The left half of the settlement in the image belongs to Hongye Village, Wanrong Township, which is the Hongye Tribe of the Truku group, and the right half is Ruixiang Village, Ruisui Township, which is the Amis Hot Spring Tribe. Hongye Village is located on the left bank of Hongye Stream, and is adjacent to Ruisui Hot Spring in the east. In the early days of Hongye, the Amis and Bunun people lived successively. The Amis people called the area Koyo because of its many mountain cats there, namely the masked palm civet, and in the Amis language it is called Koyo. After the Japanese occupation, Koyo was translated to the japanese word koyo, which means autum leaves, and  “Hongye” in chinese character. After the 8th year of the Showa era (1933), the Truku people moved in one after another. Because of the narrow terrain and lush vegetation, the Truku language called it Utux Qrunang, which was later transliterated as "Wudof Kelonan". This was later shortened to "Aifunan", which is the name of the place that the people use today.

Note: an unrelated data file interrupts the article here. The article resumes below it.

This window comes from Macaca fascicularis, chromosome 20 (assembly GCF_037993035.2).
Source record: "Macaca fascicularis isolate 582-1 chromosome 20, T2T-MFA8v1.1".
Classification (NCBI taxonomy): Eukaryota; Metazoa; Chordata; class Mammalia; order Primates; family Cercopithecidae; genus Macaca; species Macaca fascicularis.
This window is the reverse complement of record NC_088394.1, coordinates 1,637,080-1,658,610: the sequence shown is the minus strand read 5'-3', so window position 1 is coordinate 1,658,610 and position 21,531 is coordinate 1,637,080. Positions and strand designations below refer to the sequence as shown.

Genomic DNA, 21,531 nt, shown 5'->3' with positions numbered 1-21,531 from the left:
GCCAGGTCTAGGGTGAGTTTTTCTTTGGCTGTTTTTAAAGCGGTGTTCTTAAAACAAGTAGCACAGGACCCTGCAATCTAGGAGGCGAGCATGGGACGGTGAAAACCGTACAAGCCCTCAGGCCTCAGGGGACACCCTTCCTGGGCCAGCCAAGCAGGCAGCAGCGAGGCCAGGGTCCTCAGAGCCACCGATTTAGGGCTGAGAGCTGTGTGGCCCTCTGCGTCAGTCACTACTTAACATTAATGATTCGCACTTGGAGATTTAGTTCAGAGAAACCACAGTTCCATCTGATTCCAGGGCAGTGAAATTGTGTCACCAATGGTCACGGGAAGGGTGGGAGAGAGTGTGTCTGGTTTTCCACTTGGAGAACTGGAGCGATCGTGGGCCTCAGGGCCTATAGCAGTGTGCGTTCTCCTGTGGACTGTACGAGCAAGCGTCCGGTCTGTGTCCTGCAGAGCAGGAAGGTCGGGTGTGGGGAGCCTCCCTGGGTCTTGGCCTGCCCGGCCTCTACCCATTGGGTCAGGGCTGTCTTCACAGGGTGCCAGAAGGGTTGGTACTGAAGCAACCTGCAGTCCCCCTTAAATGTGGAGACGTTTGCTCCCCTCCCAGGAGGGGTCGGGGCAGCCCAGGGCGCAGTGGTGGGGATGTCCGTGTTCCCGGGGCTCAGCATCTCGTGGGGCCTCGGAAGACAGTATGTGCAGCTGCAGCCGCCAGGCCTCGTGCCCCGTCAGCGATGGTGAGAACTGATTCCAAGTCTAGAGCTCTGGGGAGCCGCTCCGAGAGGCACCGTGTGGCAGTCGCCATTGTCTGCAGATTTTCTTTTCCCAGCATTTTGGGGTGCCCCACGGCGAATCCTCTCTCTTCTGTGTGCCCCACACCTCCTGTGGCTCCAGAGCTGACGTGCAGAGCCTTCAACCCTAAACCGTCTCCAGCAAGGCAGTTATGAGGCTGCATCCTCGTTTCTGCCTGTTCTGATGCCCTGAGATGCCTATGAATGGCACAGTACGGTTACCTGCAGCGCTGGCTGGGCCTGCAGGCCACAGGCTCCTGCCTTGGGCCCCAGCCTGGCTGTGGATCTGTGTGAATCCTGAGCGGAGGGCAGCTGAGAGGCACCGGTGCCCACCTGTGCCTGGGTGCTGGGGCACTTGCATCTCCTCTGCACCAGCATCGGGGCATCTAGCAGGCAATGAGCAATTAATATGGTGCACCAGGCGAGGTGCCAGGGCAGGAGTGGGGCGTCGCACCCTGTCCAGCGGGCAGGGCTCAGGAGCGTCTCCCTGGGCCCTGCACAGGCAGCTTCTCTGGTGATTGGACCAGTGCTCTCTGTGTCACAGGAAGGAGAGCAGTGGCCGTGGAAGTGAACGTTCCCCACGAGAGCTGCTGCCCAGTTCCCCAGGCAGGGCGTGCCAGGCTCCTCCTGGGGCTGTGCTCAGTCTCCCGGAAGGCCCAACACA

Tobacco Barn

The form of tobacco barn can be divided into two styles: Osaka style and Hiroshima style. The smoke outlet of the Osaka-style tobacco building protrudes from the roof. It is tall, large, and the smoke exhaust effect is good. The curing time is short, but the quality of the cured tobacco leaves is poor, and because of the large wind surface, it is easy to be caught in a typhoon. blow bad. The Hiroshima-style tobacco building is just the opposite. The smoke exhaust port is located on the slope of the roof, and the smoke output is small, so the curing time is longer, so the quality of the tobacco is better. Although it is less afraid of typhoons, it is prone to fire. During the Japanese colonial period in Ruixiang Village, Japanese tobacco farmers came here to plant tobacco. At the beginning, most of them recruited local Amis people as tobacco workers. After the war, this area was designated as a professional tobacco production area. It has become the most important industry for residents, and there were dozens of tobacco buildings. Today, there are only 14 Japanese Osaka-style tobacco buildings preserved in the village, which is the area with the most preserved tobacco buildings in Ruisui Township.